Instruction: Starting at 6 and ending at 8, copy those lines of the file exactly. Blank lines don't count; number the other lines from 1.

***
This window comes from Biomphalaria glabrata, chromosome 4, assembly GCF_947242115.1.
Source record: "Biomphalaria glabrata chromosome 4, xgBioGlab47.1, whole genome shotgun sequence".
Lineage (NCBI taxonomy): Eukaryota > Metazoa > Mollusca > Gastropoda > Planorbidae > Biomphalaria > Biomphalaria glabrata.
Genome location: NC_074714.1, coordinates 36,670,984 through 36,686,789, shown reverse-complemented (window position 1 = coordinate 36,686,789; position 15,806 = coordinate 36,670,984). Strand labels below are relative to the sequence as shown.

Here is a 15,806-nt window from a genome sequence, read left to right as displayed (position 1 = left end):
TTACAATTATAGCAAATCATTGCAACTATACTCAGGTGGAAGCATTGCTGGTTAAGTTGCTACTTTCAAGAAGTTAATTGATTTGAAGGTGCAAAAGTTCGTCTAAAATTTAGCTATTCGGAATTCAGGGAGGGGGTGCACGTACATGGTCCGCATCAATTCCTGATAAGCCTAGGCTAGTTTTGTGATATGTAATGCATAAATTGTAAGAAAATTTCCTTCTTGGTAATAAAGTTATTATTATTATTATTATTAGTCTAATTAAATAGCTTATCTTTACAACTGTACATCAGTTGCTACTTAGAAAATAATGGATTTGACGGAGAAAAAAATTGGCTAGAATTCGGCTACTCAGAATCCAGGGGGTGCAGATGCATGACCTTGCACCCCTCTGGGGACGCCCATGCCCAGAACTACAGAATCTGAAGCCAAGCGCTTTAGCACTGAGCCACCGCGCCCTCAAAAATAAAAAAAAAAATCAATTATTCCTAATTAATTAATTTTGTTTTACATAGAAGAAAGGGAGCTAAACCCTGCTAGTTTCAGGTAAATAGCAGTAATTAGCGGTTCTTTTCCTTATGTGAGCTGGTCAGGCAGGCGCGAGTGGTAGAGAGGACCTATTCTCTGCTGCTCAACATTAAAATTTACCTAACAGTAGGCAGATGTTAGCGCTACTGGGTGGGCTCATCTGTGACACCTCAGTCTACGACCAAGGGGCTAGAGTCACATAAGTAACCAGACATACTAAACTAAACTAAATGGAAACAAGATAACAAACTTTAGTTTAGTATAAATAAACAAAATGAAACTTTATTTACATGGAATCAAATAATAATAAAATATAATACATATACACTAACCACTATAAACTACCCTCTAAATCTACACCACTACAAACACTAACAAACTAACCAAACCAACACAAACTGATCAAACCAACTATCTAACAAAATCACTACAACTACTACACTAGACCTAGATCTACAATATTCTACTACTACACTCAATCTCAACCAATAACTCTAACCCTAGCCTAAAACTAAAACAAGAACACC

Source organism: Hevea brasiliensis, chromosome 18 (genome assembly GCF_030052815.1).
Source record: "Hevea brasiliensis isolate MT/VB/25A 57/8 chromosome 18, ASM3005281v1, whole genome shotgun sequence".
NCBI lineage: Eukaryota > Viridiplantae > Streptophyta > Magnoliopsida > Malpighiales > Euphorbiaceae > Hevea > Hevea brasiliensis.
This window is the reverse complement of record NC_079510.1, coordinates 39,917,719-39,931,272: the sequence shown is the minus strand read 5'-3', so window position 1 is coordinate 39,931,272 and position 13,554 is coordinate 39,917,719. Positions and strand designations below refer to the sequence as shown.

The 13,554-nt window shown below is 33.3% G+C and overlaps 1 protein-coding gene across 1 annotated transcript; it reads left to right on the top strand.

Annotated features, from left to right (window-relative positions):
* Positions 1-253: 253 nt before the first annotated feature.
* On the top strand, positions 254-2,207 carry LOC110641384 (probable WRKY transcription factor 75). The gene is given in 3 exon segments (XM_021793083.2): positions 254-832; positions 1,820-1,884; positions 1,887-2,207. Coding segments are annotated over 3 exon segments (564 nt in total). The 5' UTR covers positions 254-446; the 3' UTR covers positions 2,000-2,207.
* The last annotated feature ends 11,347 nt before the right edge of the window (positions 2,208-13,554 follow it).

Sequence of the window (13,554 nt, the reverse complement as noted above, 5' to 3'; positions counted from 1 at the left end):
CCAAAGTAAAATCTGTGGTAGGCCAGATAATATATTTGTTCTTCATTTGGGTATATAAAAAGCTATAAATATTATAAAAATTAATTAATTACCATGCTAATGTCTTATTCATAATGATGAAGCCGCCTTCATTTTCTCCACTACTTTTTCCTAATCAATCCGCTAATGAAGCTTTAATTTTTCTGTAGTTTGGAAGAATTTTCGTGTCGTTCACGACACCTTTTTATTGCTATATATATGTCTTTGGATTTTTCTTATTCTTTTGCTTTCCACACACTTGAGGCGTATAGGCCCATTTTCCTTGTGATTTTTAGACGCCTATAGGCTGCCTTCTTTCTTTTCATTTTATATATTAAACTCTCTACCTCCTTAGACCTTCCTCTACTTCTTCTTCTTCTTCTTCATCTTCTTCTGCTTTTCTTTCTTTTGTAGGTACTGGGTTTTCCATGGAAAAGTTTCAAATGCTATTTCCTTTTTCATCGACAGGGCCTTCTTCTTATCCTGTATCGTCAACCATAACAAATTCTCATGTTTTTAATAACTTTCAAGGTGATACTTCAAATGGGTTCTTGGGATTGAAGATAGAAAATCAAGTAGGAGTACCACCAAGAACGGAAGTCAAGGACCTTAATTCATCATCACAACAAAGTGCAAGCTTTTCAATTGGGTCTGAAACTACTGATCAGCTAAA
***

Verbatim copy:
TTACAATTATAGCAAATCATTGCAACTATACTCAGGTGGAAGCATTGCTGGTTAAGTTGCTACTTTCAAGAAGTTAATTGATTTGAAGGTGCAAAAGTTCGTCTAAAATTTAGCTATTCGGAATTCAGGGAGGGGGTGCACGTACATGGTCCGCATCAATTCCTGATAAGCCTAGGCTAGTTTTGTGATATGTAATGCATAAATTGTAAGAAAATTTCCTTCTTGGTAATAAAGTTATTATTATTATTATTATTAGTCTAATTAAATAGCTTATCTTTACAACTGTACATCAGTTGCTACTTAGAAAATAATGGATTTGACGGAGAAAAAAATTGGCTAGAATTCGGCTACTCAGAATCCAGGGGGTGCAGATGCATGACCTTGCACCCCTCTGGGGACGCCCATGCCCAGAACTACAGAATCTGAAGCCAAGCGCTTTAGCACTGAGCCACCGCGCCCTCAAAAATAAAAAAAAAAATCAATTATTCCTAATTAATTAATTTTGTTTTACATAGAAGAAAGGGAGCTAAACCCTGCTAGTTTCAGGTAAATAGCAGTAATTAGCGGTTCTTTTCCTTATGTGAGCTGGTCAGGCAGGCGCGAGTGGTAGAGAGGACCTATTCTCTGCTGCTCAACATTAAAATTTACCTAACAGTAGGCAGATGTTAGCGCTACTGGGTGGGCTCATCTGTGACACCTCAGTCTACGACCAAGGGGCTAGAGTCACATAAGTAACCAGACATACTAAACTAAACTAAATGGAAACAAGATAACAAACTTTAGTTTAGTATAAATAAACAAAATGAAACTTTATTTACATGGAATCAAATAATAATAAAATATAATACATATACACTAACCACTATAAACTACCCTCTAAATCTACACCACTACAAACACTAACAAACTAACCAAACCAACACAAACTGATCAAACCAACTATCTAACAAAATCACTACAACTACTACACTAGACCTAGATCTACAATATTCTACTACTACACTCAATCTCAACCAATAACTCTAACCCTAGCCTAAAACTAAAACAAGAACACC

Source organism: Hevea brasiliensis, chromosome 18 (genome assembly GCF_030052815.1).
Source record: "Hevea brasiliensis isolate MT/VB/25A 57/8 chromosome 18, ASM3005281v1, whole genome shotgun sequence".